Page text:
Ceilings or floors? Gender wage gaps by education in Spain
AbstractThis paper analyzes the gender gap throughout the wage distribution in Spain using data from the European Community Household Panel. Quantile regression and panel data techniques are used to estimate wage regressions. In contrast with the steep increasing pattern found in other countries, the flatter evolution of the Spanish gender gap hides an intriguing composition effect. For highly educated workers, in line with the conventional glass ceiling hypothesis, the gap increases as we move up the distribution. However, for less-educated workers the gap decreases. We label this novel fact as a floor pattern and argue that it can be explained by statistical discrimination exerted by employers in countries where less-educated women have low participation rates.
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Bibliographic InfoArticle provided by Springer in its journal Journal of Population Economics.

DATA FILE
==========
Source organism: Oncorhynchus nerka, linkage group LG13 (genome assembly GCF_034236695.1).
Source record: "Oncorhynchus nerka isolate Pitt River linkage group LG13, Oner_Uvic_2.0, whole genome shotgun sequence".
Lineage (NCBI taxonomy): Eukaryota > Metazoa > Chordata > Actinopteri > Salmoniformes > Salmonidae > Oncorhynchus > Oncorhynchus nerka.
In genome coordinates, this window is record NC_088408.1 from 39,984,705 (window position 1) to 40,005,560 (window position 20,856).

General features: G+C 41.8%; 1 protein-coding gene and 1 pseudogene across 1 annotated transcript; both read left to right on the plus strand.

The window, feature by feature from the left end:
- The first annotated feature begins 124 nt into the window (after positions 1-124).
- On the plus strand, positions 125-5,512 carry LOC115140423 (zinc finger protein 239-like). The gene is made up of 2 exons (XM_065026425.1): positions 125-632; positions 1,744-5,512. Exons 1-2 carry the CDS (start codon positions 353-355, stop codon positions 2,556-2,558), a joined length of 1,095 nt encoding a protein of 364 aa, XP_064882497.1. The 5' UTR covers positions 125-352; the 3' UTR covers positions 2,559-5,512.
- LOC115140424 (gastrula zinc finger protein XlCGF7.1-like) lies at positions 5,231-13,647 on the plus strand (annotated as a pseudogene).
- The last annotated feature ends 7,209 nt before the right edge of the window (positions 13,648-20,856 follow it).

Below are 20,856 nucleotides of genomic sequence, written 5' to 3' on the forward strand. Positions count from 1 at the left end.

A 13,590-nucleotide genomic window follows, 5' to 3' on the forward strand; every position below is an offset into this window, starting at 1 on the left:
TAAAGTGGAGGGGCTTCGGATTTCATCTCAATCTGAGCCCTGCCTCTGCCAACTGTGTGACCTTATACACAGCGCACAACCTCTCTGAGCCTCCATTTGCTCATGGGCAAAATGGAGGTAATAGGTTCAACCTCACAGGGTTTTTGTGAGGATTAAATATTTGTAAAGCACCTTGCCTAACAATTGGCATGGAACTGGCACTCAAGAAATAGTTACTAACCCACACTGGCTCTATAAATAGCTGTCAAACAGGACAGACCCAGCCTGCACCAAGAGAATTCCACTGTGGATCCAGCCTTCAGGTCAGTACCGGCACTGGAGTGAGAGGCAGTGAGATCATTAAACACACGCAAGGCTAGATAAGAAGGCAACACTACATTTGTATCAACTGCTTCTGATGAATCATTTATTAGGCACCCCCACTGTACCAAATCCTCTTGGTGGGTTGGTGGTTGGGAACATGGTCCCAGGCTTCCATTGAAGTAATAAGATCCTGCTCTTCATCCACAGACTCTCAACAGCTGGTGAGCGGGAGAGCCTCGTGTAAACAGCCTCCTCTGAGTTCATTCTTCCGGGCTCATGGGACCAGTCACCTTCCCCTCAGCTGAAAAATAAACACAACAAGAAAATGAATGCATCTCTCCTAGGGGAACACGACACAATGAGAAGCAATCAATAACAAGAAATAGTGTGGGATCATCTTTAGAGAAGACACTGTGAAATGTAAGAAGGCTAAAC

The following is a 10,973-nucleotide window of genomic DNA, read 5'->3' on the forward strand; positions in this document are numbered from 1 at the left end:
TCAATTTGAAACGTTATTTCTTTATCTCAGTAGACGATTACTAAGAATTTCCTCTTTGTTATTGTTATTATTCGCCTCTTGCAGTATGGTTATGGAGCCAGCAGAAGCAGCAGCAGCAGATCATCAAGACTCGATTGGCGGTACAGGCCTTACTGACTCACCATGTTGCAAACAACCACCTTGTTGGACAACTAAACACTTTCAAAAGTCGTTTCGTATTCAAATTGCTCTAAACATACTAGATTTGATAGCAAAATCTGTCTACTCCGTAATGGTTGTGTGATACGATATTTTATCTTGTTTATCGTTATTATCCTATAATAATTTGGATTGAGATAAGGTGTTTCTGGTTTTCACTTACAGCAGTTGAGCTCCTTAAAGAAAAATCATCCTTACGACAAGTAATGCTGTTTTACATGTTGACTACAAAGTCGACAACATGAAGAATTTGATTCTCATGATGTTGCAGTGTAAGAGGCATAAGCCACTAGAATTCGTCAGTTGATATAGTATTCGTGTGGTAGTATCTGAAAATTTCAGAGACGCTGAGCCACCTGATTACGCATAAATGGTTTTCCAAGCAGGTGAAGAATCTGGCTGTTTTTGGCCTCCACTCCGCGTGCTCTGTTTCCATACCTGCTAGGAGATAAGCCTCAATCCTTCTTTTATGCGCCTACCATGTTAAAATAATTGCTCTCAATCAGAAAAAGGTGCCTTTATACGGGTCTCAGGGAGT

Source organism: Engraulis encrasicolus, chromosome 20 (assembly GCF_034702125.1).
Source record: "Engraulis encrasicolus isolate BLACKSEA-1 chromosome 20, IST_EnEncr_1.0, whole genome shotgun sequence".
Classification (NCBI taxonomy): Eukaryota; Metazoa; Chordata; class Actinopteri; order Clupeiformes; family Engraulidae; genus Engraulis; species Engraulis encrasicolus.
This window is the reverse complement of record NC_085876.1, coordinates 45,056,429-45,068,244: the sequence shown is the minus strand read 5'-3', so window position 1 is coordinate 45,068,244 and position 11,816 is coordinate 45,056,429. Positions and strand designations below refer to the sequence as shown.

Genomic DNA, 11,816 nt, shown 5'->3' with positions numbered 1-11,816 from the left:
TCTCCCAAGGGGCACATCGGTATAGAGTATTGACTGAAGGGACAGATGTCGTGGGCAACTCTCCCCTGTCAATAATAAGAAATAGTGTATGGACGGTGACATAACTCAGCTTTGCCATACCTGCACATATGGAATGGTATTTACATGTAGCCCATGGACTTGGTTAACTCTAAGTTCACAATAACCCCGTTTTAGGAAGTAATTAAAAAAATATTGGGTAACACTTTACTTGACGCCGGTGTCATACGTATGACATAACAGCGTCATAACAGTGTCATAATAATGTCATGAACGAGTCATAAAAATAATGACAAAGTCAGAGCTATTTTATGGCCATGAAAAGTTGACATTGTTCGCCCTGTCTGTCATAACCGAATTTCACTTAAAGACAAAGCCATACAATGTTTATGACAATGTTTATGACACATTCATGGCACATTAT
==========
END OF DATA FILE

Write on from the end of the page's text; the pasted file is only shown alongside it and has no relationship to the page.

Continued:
Volume (Year): 21 (2008)
Issue (Month): 3 (July)
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Web page: http://link.springer.de/link/service/journals/00148/index.htm
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Other versions of this item:
- Sara Rica & Juan Dolado & Vanesa Llorens, 2008. "Ceilings or floors? Gender wage gaps by education in Spain," Journal of Population Economics, Springer, vol. 21(3), pages 751-776, July.
- Dolado, Juan José & Rica, Sara de la & Llorens, Vanessa, . "Ceilings or floors? Gender wage gaps by education in Spain," Open Access publications from Universidad Carlos III de Madrid info:hdl:10016/3212, Universidad Carlos III de Madrid.
- J16 - Labor and Demographic Economics - - Demographic Economics - - - Economics of Gender; Non-labor Discrimination
- J71 - Labor and Demographic Economics - - Labor Discrimination - - - Hiring and Firing
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